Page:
Trump has attacked the whistleblower and called those who provided the individual with information "close to a spy." But the person who made the complaint is part of a storied American tradition of concerned individuals who felt they had a duty to bring potential wrongdoing to light.
Here's what to know about the whistleblowing process.
What is a whistleblower?
A whistleblower is an employee who discloses information that they reasonably believe is "evidence of illegality, gross waste or fraud, mismanagement, abuse of power, general wrongdoing, or a substantial and specific danger to public health and safety," according to the Government Accountability Project, a non-profit group that advocates for whistleblowers.
Whistleblowers can be an employee of a corporation, a non-profit organization or governments, but for the purposes of this story, we'll focus on the whistleblowing process for federal government employees.
For legal purposes, the government defines whistleblowing as a process through which a person files a complaint through secure, designated channels — typically inspectors general or congressional oversight committees.
How does a whistleblower submit a complaint?
For someone who works for a civil service agency, like the Food and Drug Administration or the Securities and Exchange Commission, there are several ways that a whistleblower can disclose information.
Whistleblowers can take a complaint to an authority in their agency. Some agencies, like the SEC or the Commodity Futures Trade Commission, have established whistleblowing programs through which employees can submit tips and even receive awards for doing so. Whistleblowers can take complaints to the inspector general, congressional members or their staff, and in some cases, the media.
For employees of the 17 intelligence agencies, collectively known as the intelligence community, the options are limited — both because the information they're dealing with could be classified or because the president might want to withhold certain information from lawmakers.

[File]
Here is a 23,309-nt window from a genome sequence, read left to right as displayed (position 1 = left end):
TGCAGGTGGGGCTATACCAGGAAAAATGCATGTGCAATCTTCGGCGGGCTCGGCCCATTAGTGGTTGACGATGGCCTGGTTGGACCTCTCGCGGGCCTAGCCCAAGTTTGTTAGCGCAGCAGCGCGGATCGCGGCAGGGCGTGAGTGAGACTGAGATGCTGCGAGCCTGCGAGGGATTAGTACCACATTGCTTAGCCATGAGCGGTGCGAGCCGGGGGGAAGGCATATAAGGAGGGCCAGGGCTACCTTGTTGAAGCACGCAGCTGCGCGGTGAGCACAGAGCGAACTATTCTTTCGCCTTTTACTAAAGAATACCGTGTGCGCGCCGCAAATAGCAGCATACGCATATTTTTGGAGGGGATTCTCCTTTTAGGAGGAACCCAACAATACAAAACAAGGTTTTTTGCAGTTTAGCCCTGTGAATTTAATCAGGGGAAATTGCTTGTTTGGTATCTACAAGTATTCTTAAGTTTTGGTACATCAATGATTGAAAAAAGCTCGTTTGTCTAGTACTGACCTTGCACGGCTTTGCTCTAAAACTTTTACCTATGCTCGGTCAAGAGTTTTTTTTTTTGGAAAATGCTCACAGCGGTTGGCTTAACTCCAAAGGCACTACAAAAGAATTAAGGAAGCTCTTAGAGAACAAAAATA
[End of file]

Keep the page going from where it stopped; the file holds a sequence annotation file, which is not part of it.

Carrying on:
Those employees can take a complaint to someone in their chain of command, or they can go to the inspector general of their agency or of the intelligence community. To take a complaint directly to Congress, they would need to seek permission from their agency.
How are intelligence whistleblower complaints addressed?
The Intelligence Community Whistleblower Protection Act of 1998 requires that, if the inspector general determines that the complaint is credible and of urgent concern, then the director of national intelligence "shall, within 7 calendar days ... forward such transmittal to the intelligence committees."
If the inspector general doesn't find the complaint credible or of urgent concern, then the whistleblower can take it to Congress. But to be protected, a whistleblower would have to follow orders from the director of national intelligence on transmitting that information in a way that doesn't compromise national security.
Is that what happened in the most recent case?
The anonymous whistleblower who made the complaint about Trump's phone call with Ukraine's president did follow proper procedures, as acting Director of National Intelligence Joseph Maguire repeated in his testimony on Capitol Hill on Thursday.
But the complaint was not released to Congress in that time frame.
Maguire said that was because the complaint involved the President — and executive privilege kept him from releasing it earlier.
Are intelligence whistleblowers protected?
Laws like the Whistleblower Protection Act and the Whistleblower Protection Enhancement Act protect federal government employees who report violations of the law and other abuses, preventing federal agencies from retaliating against employees who report that information. But the laws don't apply to a lot of employees who work in national security or intelligence.
Congress did pass the Intelligence Community Whistleblower Protection Act in 1998, which created a process for whistleblowers in the intelligence community to take complaints or information to Congress. In 2010, Congress established the Office of the Inspector General of the Intelligence Community, giving whistleblowers another avenue through which to report information.
But those laws still don't protect whistleblowers against retaliation from their respective agencies.
So why would those whistleblowers go through that trouble?
Whistleblowers come forward out of a sense of duty, David Colapinto, co-founder and general counsel of the National Whistleblower Center, told CNN.
"It takes a lot for somebody like this whistleblower, who has presumably worked in the intelligence community for some time, to decide to take the risk of what might happen to his or her career to report concerns of this magnitude," Colapinto said.
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